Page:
In a sport where pessimists rule and crusty, old men creep around OTB parlors looking for winning tickets thrown in the trash pile, there comes a time when you just have to root for something good. His name, appropriately enough, is Winning Fans. Sunday's Louisiana Derby (6-7 p.m. on ESPN) won't erase the tragedy of Feb. 25 for the family of Ramon Flores. The 34-year-old trainer was killed when his truck slid off the icy roads of Schulenberg, Texas. Flores and groom Rafael Hernandez were hauling three horses on a trailer that fateful morning, heading west from Houston to Sunland Park near El Paso. Flores leaves behind his wife, Amy, an 8-year-old son, Fernando, and a newly turned one-year-old daughter, Brisenia. Hernandez and the horses were dealt a far more favorable fate than their boss. They will all race another day. Among those horses whose lucky stars were crossed that morning was a promising three-year-old named Winning Fans. Just 12 days later, Winning Fans will line up in the starting gate in New Orleans. A longshot? No doubt. Winning Fans faces the nation's current #1 and #2 ranked Kentucky Derby prospects, Kafwain and Badge Of Silver, in Sunday's $750,000 race. But Winning Fans is used to bucking the odds. He was a hopeless 108-to-1 longshot in the Lecomte Stakes in his last start January 25. He outran his expectations and odds to finish third, less than four lengths behind the winner. In deep stretch, he made a closing move and looked like he may even pull off the impossible and win the important Kentucky Derby prep race. But that's chicken feed compared to his moral victory on the morning of Feb. 25. Winning Fans walked off that twisted van the same way he walked on. Through it all, he suffered only minor abrasions. After a few days in a nearby veterinary clinic, he was vanned back to his regular stall at Sam Houston Race Park last Thursday. That Sunday he met his new trainer, 54-year-old Eleuterio Martinez, Jr. "Considering all that he's been through, he looks pretty decent," said Martinez, known by everyone around Texas racing circles simply as Junior. "He had only a few skin-deep cuts  one on his forehead and one on his left hind cannonbone. He really was lucky& a little body sore at first, but he bounced back so well." Cuadra Valedor owns Winning Fans. In Spanish, Cuadra Valedor loosely translates "stable of a great, loyal friend". That moniker no doubt has been put to the test. Mexico City attorney Gonzalo Fernandez owns the stable, which has just three horses racing in America and several more south of the border. For years, Fernandez employed Junior Martinez as his trainer. But as Martinez desired to spend more time at his San Diego, Texas horse ranch, he and Fernandez decided to part ways. Who, then, would train the Cuadra Valedor runners? "I knew Ramon as a friend," Martinez reflected this week. "I knew Ramon was a hard-working trainer. Both Gonzalo and I decided that when I backed off training, we'd go with Ramon because he was such a good man and hard worker." Ramon Flores ranked in the top five of the Sam Houston Race Park trainer's standings. His hands-on approach drew the admiration of peers. At just 34 years old, he was a pup in this game of Thoroughbred training. So much more remained. Most trainers don't gain fame until much later in life. Bob Baffert, after all, was 43 when he made his first Kentucky Derby run in 1996. D. Wayne Lukas was 44 in his 1980 Derby unveiling. But Winning Fans gave the youthful Flores his first "big horse", that pie-in-the-sky that every trainer who ever mucked a stall chases. Maybe Winning Fans will never rank as a leading Kentucky Derby contender, but doggone it, he's dancing the dances and spring is near. Dream, and dream big. Tragically, Flores now won't be able to make that journey with Winning Fans in person. Amy Flores asked that ESPN viewers and race fans remember her late husband for his role in developing the colt. In the aftermath of the accident, Winning Fans' owner called upon his old partner, Junior Martinez, to literally take the reins for their fallen friend. Martinez answered the call. "I thought it was right to honor him as a friend and come back," he humbly stated. So now Martinez leads Winning Fans to New Orleans' Fair Grounds for a date with the nation's best Kentucky Derby hopefuls. The star-crossed colt will be reunited with his regular rider, Houston-based John Jacinto. The 26-year-old youngster will be hard-pressed to hold back his tears when he gets back aboard Winning Fans. Jacinto, who hails from Lima, Peru, has been in America for just over three years. After a short time riding in Florida, he migrated to Texas and has hooked onto a solid career. He won more races at Sam Houston than any other rider in 2002. He now leads that jockey colony in purse earnings for the current season. Jacinto's success can largely be attributed to the late Flores, whom the rider deemed a father figure and from whom he took his cues. Last Saturday, Jacinto spoke at Flores' funeral and later that evening honored his riding assignments. Fittingly, he won the featured Willowbrook Stakes that night, and in the winner's circle delivered an emotional message. "I want to dedicate this win to my 'daddy'," Jacinto said. "He wanted the best for me. I know that he is watching me and I want him to know that I appreciate everything he has done for me." There won't be a dry eye in the place if Jacinto and Winning Fans can pull off a fairytale win in the Louisiana Derby. Crazier things have happened. Racing gods have shone on far less-deserving folks over the years. After all, Ramon Flores was beginning to gather a reputation for training longshot winners. In a recent interview at Sam Houston Race Park, he was asked why his horses were so overlooked. He replied, "Maybe people just don't believe in me." Win or lose, Winning Fans will give all of us something to believe in on Sunday. Pessimists and Optimists alike. Even those crusty, old guys at the OTB.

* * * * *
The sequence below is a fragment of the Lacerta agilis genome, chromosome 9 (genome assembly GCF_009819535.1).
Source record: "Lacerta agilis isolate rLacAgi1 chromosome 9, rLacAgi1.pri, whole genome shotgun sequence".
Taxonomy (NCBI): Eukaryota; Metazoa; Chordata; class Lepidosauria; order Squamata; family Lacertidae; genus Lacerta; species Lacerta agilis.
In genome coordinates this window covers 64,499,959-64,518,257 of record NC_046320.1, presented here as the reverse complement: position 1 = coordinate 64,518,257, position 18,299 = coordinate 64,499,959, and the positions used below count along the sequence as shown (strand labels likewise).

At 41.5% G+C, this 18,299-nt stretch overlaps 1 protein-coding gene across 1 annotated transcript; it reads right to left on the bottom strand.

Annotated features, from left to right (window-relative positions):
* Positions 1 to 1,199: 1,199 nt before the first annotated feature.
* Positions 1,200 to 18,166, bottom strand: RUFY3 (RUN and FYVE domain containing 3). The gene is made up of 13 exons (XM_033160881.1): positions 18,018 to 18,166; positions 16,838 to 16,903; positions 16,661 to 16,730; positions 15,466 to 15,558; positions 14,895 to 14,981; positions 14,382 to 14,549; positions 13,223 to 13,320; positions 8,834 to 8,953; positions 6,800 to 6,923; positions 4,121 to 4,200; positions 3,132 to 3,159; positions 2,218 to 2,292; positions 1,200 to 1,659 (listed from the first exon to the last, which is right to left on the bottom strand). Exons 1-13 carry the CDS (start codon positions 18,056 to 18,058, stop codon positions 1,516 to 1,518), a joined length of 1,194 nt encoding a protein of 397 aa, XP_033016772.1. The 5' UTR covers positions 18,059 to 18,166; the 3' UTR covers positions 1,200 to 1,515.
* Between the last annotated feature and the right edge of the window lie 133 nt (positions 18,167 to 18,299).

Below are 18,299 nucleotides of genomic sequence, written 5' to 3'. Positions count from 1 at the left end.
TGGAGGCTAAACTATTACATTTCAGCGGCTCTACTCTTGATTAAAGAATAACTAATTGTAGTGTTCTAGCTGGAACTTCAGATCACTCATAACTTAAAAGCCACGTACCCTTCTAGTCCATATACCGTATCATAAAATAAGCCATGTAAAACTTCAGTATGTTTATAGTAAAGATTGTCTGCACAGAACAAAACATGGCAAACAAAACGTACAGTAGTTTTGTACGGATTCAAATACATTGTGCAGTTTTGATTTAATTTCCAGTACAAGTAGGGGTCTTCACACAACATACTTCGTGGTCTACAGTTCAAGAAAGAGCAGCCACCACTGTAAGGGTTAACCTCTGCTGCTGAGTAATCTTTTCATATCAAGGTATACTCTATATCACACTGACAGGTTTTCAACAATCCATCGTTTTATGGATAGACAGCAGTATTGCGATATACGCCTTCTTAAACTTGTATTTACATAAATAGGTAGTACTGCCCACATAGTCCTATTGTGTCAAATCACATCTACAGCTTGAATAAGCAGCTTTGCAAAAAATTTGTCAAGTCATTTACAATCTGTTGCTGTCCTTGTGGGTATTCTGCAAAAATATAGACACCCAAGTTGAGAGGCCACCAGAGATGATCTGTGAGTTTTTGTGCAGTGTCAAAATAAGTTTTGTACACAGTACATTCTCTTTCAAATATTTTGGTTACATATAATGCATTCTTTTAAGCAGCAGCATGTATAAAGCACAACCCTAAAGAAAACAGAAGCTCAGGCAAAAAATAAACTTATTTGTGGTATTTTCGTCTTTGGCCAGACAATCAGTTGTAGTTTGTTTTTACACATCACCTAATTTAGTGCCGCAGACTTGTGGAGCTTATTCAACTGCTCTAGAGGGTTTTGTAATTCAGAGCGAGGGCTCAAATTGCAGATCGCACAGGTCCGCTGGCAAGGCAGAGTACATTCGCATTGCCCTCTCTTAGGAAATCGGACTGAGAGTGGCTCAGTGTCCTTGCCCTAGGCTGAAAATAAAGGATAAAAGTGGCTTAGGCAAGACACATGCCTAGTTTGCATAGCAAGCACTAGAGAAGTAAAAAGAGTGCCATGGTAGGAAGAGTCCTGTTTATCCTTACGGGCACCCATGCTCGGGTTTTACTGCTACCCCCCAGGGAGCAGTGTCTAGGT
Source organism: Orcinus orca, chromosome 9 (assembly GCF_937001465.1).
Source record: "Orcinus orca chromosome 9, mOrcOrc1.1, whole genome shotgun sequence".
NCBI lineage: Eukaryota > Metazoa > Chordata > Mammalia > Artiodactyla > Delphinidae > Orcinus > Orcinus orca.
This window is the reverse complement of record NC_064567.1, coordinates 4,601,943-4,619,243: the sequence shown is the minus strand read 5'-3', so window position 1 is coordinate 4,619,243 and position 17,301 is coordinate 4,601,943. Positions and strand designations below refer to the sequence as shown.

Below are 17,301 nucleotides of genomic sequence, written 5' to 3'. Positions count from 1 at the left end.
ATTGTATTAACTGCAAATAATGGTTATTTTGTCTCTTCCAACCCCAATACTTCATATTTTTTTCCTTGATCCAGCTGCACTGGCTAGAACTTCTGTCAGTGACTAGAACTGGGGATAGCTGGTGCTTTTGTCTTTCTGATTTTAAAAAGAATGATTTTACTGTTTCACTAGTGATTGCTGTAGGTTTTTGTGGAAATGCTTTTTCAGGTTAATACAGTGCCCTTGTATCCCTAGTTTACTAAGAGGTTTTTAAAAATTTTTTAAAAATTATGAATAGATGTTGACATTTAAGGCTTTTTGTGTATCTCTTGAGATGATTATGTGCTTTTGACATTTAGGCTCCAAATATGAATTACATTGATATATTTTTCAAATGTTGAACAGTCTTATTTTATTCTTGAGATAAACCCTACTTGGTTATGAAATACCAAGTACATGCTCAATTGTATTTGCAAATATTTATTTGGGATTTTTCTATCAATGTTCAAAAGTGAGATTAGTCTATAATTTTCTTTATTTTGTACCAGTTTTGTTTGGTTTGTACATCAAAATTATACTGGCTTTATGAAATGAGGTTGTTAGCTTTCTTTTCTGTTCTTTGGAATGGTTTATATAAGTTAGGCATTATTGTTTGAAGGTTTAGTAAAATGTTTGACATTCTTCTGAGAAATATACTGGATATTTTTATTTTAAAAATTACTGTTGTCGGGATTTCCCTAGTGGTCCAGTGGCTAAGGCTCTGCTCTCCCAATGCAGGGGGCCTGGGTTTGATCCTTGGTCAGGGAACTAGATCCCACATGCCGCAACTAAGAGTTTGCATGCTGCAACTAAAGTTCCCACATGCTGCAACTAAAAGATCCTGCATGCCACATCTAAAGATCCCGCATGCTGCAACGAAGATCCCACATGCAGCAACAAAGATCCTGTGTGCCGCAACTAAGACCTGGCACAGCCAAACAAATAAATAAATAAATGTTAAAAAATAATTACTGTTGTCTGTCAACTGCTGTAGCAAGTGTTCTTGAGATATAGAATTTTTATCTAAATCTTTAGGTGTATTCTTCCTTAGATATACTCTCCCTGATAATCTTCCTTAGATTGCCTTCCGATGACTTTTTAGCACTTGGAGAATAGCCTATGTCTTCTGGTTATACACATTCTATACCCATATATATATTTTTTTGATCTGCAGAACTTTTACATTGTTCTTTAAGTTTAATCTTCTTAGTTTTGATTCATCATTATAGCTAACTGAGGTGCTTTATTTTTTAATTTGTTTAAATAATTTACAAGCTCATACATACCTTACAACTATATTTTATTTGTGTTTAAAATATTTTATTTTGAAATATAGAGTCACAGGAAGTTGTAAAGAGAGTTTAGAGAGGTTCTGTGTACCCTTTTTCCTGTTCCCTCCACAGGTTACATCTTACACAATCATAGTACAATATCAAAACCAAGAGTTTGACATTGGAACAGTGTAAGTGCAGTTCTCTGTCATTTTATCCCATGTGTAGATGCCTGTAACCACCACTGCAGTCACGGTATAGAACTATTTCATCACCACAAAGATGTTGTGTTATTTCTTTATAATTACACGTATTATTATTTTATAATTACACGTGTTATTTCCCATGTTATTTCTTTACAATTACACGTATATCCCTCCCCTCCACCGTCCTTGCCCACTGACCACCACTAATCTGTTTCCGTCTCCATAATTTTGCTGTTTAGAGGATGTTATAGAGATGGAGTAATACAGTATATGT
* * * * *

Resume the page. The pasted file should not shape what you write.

In addition to being a longtime contributing writer to ESPN.com's Horse Racing section, Jeremy Plonk is the editor of The HorsePlayer Magazine.